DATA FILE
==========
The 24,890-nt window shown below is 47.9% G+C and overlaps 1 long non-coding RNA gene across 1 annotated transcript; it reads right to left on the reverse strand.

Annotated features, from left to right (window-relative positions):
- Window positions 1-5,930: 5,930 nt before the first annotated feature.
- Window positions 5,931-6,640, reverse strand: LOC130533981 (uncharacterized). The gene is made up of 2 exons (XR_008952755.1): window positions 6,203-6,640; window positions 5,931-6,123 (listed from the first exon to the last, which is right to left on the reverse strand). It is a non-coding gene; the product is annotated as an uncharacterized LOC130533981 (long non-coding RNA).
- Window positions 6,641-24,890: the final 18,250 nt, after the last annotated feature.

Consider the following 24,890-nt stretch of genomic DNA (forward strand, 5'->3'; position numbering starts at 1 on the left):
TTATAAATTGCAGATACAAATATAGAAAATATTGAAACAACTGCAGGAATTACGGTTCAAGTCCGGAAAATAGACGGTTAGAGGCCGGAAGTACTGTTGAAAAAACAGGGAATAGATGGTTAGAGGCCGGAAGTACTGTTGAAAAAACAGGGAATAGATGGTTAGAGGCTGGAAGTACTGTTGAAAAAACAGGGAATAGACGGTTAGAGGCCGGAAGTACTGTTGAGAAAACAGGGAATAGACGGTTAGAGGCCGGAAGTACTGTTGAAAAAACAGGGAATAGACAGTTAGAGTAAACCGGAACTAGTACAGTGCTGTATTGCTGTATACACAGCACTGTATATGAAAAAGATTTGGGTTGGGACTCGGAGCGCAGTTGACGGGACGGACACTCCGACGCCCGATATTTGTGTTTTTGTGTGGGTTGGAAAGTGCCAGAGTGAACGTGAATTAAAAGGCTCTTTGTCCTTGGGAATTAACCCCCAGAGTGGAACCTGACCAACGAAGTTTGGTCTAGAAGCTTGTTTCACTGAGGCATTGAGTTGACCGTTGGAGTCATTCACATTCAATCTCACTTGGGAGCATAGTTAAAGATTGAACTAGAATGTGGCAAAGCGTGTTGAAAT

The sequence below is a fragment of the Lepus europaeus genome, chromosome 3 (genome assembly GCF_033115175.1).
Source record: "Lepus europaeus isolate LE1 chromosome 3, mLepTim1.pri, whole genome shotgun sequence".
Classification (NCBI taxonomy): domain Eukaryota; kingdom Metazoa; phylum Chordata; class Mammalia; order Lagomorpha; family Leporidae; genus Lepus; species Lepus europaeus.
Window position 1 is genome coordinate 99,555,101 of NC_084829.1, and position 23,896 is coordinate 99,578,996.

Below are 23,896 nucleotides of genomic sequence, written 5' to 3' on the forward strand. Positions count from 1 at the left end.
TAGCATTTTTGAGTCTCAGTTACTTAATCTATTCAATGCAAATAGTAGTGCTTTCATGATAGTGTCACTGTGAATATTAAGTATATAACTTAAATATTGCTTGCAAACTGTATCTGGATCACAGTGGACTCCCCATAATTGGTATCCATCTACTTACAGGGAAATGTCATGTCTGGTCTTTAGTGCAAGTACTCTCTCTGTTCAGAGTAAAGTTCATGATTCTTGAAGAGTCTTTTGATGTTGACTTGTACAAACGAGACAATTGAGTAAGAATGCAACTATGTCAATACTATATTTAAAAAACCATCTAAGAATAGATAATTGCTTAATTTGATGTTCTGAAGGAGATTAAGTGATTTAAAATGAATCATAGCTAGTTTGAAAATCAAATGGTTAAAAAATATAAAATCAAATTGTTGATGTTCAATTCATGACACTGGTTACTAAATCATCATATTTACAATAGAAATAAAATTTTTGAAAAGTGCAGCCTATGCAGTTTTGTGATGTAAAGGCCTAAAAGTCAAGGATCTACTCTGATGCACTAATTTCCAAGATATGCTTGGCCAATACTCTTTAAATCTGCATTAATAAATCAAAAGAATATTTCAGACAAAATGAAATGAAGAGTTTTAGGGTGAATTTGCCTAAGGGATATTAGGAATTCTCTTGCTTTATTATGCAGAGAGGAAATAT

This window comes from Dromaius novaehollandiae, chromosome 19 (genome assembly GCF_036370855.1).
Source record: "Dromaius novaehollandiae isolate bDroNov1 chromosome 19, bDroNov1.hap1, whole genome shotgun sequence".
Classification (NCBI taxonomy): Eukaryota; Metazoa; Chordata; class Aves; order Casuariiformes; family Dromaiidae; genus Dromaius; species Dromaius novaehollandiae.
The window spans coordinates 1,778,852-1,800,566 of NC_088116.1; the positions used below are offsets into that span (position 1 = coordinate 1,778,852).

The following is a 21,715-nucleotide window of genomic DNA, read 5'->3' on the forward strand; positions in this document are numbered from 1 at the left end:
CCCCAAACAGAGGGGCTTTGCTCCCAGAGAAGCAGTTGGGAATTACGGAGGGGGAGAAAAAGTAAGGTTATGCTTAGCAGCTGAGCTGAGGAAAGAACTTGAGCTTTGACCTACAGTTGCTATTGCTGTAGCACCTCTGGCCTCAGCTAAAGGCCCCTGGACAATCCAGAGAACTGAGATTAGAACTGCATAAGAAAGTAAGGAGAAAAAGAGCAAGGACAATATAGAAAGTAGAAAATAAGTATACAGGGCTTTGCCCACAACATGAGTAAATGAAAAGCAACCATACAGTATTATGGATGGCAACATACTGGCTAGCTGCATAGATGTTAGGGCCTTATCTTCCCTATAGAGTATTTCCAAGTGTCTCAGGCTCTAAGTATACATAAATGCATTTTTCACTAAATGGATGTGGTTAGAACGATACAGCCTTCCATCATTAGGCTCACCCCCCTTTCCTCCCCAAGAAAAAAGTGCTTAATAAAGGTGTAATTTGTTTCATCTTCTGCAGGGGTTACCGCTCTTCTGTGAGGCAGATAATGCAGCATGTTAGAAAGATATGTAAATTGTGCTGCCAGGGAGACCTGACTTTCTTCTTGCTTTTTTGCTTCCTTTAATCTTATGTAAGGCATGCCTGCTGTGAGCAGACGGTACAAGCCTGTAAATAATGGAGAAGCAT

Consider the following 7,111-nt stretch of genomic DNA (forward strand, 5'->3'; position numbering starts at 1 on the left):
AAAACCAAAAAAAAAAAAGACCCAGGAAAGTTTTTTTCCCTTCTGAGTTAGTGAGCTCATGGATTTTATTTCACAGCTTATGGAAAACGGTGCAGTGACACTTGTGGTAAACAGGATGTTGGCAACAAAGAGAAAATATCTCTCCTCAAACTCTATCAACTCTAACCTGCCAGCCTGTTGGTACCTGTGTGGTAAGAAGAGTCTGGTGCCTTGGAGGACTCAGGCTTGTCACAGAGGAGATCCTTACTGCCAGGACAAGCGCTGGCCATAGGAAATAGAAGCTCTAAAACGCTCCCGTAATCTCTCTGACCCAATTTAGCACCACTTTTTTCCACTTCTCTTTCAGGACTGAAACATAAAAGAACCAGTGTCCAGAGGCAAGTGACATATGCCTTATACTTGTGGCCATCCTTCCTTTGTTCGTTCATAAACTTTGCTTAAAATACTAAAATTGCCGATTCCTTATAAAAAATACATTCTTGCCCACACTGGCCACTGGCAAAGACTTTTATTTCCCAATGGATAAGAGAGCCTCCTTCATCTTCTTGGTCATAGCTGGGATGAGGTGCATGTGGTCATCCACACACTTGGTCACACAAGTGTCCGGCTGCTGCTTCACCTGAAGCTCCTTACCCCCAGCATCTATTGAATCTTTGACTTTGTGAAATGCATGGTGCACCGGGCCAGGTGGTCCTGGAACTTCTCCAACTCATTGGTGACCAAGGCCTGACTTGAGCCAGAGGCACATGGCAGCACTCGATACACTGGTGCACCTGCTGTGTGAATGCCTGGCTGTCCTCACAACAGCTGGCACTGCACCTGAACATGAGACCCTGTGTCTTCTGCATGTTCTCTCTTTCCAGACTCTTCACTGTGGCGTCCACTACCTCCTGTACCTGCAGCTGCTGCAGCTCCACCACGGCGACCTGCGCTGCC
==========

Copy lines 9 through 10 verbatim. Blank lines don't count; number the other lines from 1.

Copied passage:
Source record: "Lepus europaeus isolate LE1 chromosome 3, mLepTim1.pri, whole genome shotgun sequence".
Classification (NCBI taxonomy): domain Eukaryota; kingdom Metazoa; phylum Chordata; class Mammalia; order Lagomorpha; family Leporidae; genus Lepus; species Lepus europaeus.